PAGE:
This significant overhaul to the standard applicable to broker-dealers was met with equal parts of acceptance and skepticism by consumer and industry groups. Commissioner Jackson echoed the disappointment that many investor advocacy groups expressed that the SEC did not go far enough to increase the standard of care applicable to broker-dealers to a “uniform fiduciary standard” more in line with the Department of Labor’s now-defunct fiduciary rule proposal. In light of that criticism, the SEC emphasized that it was important to account for the important differences between broker-dealer and investment adviser models, and by establishing different standards of care, investors can continue to avail themselves of different cost and advice models consistent with their individual goals.

Form CRS


New and amended disclosure rules will require that broker-dealers and investment advisers provide clients with a standardized set of information that investors can use to evaluate and compare the services they receive across various financial professionals. In particular, Form CRS will require disclosure of (i) fees, costs and the standard of conduct associated with a relationship; (ii) the services offered by a financial professional; (iii) relevant legal or disciplinary history; and (iv) links to investor education resources, as well as “conversation starter” questions that investors are encouraged to discuss with their brokers.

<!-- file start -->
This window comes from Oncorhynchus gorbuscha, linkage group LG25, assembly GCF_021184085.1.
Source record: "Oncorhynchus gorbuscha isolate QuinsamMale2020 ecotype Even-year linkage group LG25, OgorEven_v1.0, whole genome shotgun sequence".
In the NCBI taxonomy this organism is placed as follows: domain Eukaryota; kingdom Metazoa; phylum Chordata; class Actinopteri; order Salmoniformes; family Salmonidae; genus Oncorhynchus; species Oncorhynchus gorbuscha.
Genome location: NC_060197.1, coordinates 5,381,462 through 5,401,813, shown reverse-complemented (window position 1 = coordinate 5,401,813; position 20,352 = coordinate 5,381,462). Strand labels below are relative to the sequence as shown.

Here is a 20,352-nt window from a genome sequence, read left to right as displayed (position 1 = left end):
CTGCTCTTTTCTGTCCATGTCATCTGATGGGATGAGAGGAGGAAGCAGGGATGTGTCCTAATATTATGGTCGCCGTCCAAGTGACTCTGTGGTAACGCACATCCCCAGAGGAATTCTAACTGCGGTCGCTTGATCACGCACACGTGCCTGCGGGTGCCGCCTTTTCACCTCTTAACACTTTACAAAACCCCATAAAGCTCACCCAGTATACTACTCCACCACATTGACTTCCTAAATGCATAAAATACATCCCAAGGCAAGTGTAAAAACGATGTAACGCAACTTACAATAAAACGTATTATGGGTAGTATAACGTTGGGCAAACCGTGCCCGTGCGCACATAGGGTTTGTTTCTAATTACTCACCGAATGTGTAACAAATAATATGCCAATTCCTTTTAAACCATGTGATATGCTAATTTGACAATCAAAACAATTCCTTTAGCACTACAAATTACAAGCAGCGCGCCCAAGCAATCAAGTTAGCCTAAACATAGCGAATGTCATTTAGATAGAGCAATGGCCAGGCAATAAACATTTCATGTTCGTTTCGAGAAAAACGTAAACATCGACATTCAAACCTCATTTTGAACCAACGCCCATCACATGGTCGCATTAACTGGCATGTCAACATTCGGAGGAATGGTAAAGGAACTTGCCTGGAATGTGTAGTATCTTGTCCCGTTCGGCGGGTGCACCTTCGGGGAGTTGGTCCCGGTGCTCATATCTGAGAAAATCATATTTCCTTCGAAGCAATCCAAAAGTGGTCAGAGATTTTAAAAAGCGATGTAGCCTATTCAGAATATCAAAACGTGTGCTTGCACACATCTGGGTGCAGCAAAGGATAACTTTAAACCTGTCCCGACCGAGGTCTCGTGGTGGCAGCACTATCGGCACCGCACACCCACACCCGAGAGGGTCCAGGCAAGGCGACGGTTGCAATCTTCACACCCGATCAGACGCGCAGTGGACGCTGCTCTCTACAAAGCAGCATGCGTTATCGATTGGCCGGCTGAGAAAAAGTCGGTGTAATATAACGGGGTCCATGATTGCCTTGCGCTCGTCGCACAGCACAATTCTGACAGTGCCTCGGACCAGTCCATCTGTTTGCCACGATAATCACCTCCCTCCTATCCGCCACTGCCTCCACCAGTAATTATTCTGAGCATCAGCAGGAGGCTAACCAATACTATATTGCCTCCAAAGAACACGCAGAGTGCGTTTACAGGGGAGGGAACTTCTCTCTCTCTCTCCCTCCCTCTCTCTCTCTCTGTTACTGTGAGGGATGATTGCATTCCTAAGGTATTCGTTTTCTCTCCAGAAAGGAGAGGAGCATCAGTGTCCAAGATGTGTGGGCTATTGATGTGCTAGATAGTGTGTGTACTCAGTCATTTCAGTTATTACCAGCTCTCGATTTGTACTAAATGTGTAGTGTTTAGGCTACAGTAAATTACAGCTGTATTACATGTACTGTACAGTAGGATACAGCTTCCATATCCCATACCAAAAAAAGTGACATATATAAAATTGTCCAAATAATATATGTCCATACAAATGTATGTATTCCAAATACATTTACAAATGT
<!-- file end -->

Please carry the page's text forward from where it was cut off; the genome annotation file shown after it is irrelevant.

Standard of Conduct for RIAs


The SEC will publish a new interpretation of the standard of conduct applicable to investment advisers, seeking to clarify and reaffirm the duty of care and loyalty that an adviser has for its clients. In addition, the interpretation will discuss steps an investment adviser can take to appropriately tailor, through an agreement and informed consent, the nature of its relationship with a client. The guidance will also describe how the duty of care considerations differ for institutional clients compared to retail clients, and the “reasonable client” standard for assessing whether a client can understand and agree to firm disclosures.

“Solely Incidental” Exclusion for Broker-Dealers


Under the Investment Advisers Act of 1940, broker-dealers who advise clients are excluded from registering as investment advisers so long as the advice is given without “special compensation” and is “solely incidental” to the broker-dealer business. Under the new interpretation, the SEC will clarify that broker-dealers who exercise investment discretion in client accounts may not fall under the “solely incidental” exclusion of investment adviser registration. The interpretation also describes instances where broker-dealer account monitoring could trigger the enhance duties required under the Investment Advisers Act.

Conclusion


The SEC recognized that these new regulations come with a significant cost for compliance and implementation over the coming year, and encouraged firms to start implementing right away. During the one-year implementation period, the SEC will offer “significant assistance” to firms, who will need to dedicate substantial resources to reviewing and enhancing their policies, procedures, training and disclosures to comply these substantial rule changes.